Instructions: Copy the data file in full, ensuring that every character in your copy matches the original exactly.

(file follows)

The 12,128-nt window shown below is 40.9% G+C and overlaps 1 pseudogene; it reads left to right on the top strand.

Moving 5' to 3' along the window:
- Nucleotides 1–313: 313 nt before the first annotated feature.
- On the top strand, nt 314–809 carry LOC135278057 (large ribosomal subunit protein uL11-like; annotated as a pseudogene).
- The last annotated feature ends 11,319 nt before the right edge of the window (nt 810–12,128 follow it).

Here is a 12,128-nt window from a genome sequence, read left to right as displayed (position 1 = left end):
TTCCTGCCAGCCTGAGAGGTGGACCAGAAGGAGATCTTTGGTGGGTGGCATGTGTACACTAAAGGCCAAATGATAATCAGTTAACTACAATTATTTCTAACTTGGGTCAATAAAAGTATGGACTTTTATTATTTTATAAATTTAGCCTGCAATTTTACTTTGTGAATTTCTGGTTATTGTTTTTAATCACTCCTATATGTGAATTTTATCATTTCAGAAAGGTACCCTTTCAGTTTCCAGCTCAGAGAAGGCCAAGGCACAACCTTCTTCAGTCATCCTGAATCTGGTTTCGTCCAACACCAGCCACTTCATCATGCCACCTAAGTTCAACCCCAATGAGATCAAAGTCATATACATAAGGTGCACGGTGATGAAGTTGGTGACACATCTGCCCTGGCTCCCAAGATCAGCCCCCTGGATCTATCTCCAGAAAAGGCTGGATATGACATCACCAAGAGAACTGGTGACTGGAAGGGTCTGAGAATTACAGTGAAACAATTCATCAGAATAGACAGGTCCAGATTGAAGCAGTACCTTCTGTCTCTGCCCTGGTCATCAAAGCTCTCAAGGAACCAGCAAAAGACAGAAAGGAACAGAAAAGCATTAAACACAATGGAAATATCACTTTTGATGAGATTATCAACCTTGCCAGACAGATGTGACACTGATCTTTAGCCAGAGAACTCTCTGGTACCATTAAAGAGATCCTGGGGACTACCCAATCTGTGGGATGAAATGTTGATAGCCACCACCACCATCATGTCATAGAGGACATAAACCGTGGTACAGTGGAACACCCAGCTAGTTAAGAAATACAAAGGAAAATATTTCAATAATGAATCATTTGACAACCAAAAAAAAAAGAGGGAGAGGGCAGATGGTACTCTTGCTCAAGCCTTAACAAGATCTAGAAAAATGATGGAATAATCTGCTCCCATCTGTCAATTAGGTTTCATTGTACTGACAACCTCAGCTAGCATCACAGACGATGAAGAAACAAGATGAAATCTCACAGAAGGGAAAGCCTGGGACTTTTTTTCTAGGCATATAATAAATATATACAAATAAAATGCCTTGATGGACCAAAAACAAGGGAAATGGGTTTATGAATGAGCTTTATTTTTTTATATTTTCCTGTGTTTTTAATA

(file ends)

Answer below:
The 12,128-nt window shown below is 40.9% G+C and overlaps 1 pseudogene; it reads left to right on the top strand.

Moving 5' to 3' along the window:
- Nucleotides 1–313: 313 nt before the first annotated feature.
- On the top strand, nt 314–809 carry LOC135278057 (large ribosomal subunit protein uL11-like; annotated as a pseudogene).
- The last annotated feature ends 11,319 nt before the right edge of the window (nt 810–12,128 follow it).

Here is a 12,128-nt window from a genome sequence, read left to right as displayed (position 1 = left end):
TTCCTGCCAGCCTGAGAGGTGGACCAGAAGGAGATCTTTGGTGGGTGGCATGTGTACACTAAAGGCCAAATGATAATCAGTTAACTACAATTATTTCTAACTTGGGTCAATAAAAGTATGGACTTTTATTATTTTATAAATTTAGCCTGCAATTTTACTTTGTGAATTTCTGGTTATTGTTTTTAATCACTCCTATATGTGAATTTTATCATTTCAGAAAGGTACCCTTTCAGTTTCCAGCTCAGAGAAGGCCAAGGCACAACCTTCTTCAGTCATCCTGAATCTGGTTTCGTCCAACACCAGCCACTTCATCATGCCACCTAAGTTCAACCCCAATGAGATCAAAGTCATATACATAAGGTGCACGGTGATGAAGTTGGTGACACATCTGCCCTGGCTCCCAAGATCAGCCCCCTGGATCTATCTCCAGAAAAGGCTGGATATGACATCACCAAGAGAACTGGTGACTGGAAGGGTCTGAGAATTACAGTGAAACAATTCATCAGAATAGACAGGTCCAGATTGAAGCAGTACCTTCTGTCTCTGCCCTGGTCATCAAAGCTCTCAAGGAACCAGCAAAAGACAGAAAGGAACAGAAAAGCATTAAACACAATGGAAATATCACTTTTGATGAGATTATCAACCTTGCCAGACAGATGTGACACTGATCTTTAGCCAGAGAACTCTCTGGTACCATTAAAGAGATCCTGGGGACTACCCAATCTGTGGGATGAAATGTTGATAGCCACCACCACCATCATGTCATAGAGGACATAAACCGTGGTACAGTGGAACACCCAGCTAGTTAAGAAATACAAAGGAAAATATTTCAATAATGAATCATTTGACAACCAAAAAAAAAAGAGGGAGAGGGCAGATGGTACTCTTGCTCAAGCCTTAACAAGATCTAGAAAAATGATGGAATAATCTGCTCCCATCTGTCAATTAGGTTTCATTGTACTGACAACCTCAGCTAGCATCACAGACGATGAAGAAACAAGATGAAATCTCACAGAAGGGAAAGCCTGGGACTTTTTTTCTAGGCATATAATAAATATATACAAATAAAATGCCTTGATGGACCAAAAACAAGGGAAATGGGTTTATGAATGAGCTTTATTTTTTTATATTTTCCTGTGTTTTTAATA